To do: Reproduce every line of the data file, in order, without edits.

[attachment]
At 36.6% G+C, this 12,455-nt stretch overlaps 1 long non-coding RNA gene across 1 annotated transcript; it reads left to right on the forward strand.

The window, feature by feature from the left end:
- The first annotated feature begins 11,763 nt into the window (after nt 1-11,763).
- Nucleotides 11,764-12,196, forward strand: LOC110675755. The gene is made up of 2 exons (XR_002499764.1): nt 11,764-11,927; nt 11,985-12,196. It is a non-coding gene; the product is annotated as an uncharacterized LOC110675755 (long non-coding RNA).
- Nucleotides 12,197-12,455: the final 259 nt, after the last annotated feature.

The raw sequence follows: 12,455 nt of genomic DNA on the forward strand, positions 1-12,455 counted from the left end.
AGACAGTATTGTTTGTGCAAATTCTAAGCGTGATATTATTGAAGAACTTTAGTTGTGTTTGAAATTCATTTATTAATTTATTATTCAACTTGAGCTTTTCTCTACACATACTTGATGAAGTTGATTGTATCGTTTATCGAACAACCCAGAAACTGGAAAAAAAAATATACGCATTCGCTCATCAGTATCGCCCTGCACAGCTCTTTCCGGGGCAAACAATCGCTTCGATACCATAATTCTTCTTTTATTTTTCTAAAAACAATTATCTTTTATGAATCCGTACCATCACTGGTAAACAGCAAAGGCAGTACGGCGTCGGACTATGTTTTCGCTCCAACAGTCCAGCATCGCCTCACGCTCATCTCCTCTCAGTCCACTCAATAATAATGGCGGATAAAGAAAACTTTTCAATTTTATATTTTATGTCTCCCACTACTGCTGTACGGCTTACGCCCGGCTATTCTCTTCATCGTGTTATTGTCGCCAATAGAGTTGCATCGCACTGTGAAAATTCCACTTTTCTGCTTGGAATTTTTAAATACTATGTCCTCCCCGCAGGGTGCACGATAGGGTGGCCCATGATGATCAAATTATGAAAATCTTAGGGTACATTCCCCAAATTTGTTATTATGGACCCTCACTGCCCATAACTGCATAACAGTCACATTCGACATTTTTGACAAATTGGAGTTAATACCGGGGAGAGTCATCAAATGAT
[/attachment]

At 36.6% G+C, this 12,455-nt stretch overlaps 1 long non-coding RNA gene across 1 annotated transcript; it reads left to right on the forward strand.

The window, feature by feature from the left end:
- The first annotated feature begins 11,763 nt into the window (after nt 1-11,763).
- Nucleotides 11,764-12,196, forward strand: LOC110675755. The gene is made up of 2 exons (XR_002499764.1): nt 11,764-11,927; nt 11,985-12,196. It is a non-coding gene; the product is annotated as an uncharacterized LOC110675755 (long non-coding RNA).
- Nucleotides 12,197-12,455: the final 259 nt, after the last annotated feature.

The raw sequence follows: 12,455 nt of genomic DNA on the forward strand, positions 1-12,455 counted from the left end.
AGACAGTATTGTTTGTGCAAATTCTAAGCGTGATATTATTGAAGAACTTTAGTTGTGTTTGAAATTCATTTATTAATTTATTATTCAACTTGAGCTTTTCTCTACACATACTTGATGAAGTTGATTGTATCGTTTATCGAACAACCCAGAAACTGGAAAAAAAAATATACGCATTCGCTCATCAGTATCGCCCTGCACAGCTCTTTCCGGGGCAAACAATCGCTTCGATACCATAATTCTTCTTTTATTTTTCTAAAAACAATTATCTTTTATGAATCCGTACCATCACTGGTAAACAGCAAAGGCAGTACGGCGTCGGACTATGTTTTCGCTCCAACAGTCCAGCATCGCCTCACGCTCATCTCCTCTCAGTCCACTCAATAATAATGGCGGATAAAGAAAACTTTTCAATTTTATATTTTATGTCTCCCACTACTGCTGTACGGCTTACGCCCGGCTATTCTCTTCATCGTGTTATTGTCGCCAATAGAGTTGCATCGCACTGTGAAAATTCCACTTTTCTGCTTGGAATTTTTAAATACTATGTCCTCCCCGCAGGGTGCACGATAGGGTGGCCCATGATGATCAAATTATGAAAATCTTAGGGTACATTCCCCAAATTTGTTATTATGGACCCTCACTGCCCATAACTGCATAACAGTCACATTCGACATTTTTGACAAATTGGAGTTAATACCGGGGAGAGTCATCAAATGAT